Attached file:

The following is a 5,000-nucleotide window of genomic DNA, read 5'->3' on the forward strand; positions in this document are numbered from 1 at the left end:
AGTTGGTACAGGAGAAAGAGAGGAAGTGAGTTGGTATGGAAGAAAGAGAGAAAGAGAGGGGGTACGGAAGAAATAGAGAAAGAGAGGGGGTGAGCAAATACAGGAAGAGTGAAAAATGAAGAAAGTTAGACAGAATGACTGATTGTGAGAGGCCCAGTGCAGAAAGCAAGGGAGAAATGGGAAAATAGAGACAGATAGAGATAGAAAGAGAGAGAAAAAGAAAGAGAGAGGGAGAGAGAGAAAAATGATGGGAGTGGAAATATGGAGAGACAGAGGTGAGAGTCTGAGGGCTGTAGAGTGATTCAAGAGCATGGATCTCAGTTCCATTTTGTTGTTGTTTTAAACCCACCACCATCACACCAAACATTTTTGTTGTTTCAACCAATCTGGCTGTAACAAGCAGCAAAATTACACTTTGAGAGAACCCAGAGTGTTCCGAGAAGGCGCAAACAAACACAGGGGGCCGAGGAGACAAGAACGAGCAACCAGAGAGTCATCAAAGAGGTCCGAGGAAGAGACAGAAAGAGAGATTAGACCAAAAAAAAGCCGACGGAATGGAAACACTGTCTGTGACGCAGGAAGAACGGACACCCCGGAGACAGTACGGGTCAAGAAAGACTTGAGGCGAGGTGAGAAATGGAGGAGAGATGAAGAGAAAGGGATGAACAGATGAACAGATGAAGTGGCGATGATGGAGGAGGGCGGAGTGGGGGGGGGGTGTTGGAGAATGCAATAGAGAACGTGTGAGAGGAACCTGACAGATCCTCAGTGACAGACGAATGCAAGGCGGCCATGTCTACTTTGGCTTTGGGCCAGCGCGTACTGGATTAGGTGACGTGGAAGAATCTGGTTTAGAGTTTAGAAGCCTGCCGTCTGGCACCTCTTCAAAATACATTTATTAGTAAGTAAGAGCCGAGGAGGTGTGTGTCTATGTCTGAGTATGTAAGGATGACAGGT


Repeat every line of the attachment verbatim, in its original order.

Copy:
The following is a 5,000-nucleotide window of genomic DNA, read 5'->3' on the forward strand; positions in this document are numbered from 1 at the left end:
AGTTGGTACAGGAGAAAGAGAGGAAGTGAGTTGGTATGGAAGAAAGAGAGAAAGAGAGGGGGTACGGAAGAAATAGAGAAAGAGAGGGGGTGAGCAAATACAGGAAGAGTGAAAAATGAAGAAAGTTAGACAGAATGACTGATTGTGAGAGGCCCAGTGCAGAAAGCAAGGGAGAAATGGGAAAATAGAGACAGATAGAGATAGAAAGAGAGAGAAAAAGAAAGAGAGAGGGAGAGAGAGAAAAATGATGGGAGTGGAAATATGGAGAGACAGAGGTGAGAGTCTGAGGGCTGTAGAGTGATTCAAGAGCATGGATCTCAGTTCCATTTTGTTGTTGTTTTAAACCCACCACCATCACACCAAACATTTTTGTTGTTTCAACCAATCTGGCTGTAACAAGCAGCAAAATTACACTTTGAGAGAACCCAGAGTGTTCCGAGAAGGCGCAAACAAACACAGGGGGCCGAGGAGACAAGAACGAGCAACCAGAGAGTCATCAAAGAGGTCCGAGGAAGAGACAGAAAGAGAGATTAGACCAAAAAAAAGCCGACGGAATGGAAACACTGTCTGTGACGCAGGAAGAACGGACACCCCGGAGACAGTACGGGTCAAGAAAGACTTGAGGCGAGGTGAGAAATGGAGGAGAGATGAAGAGAAAGGGATGAACAGATGAACAGATGAAGTGGCGATGATGGAGGAGGGCGGAGTGGGGGGGGGGTGTTGGAGAATGCAATAGAGAACGTGTGAGAGGAACCTGACAGATCCTCAGTGACAGACGAATGCAAGGCGGCCATGTCTACTTTGGCTTTGGGCCAGCGCGTACTGGATTAGGTGACGTGGAAGAATCTGGTTTAGAGTTTAGAAGCCTGCCGTCTGGCACCTCTTCAAAATACATTTATTAGTAAGTAAGAGCCGAGGAGGTGTGTGTCTATGTCTGAGTATGTAAGGATGACAGGT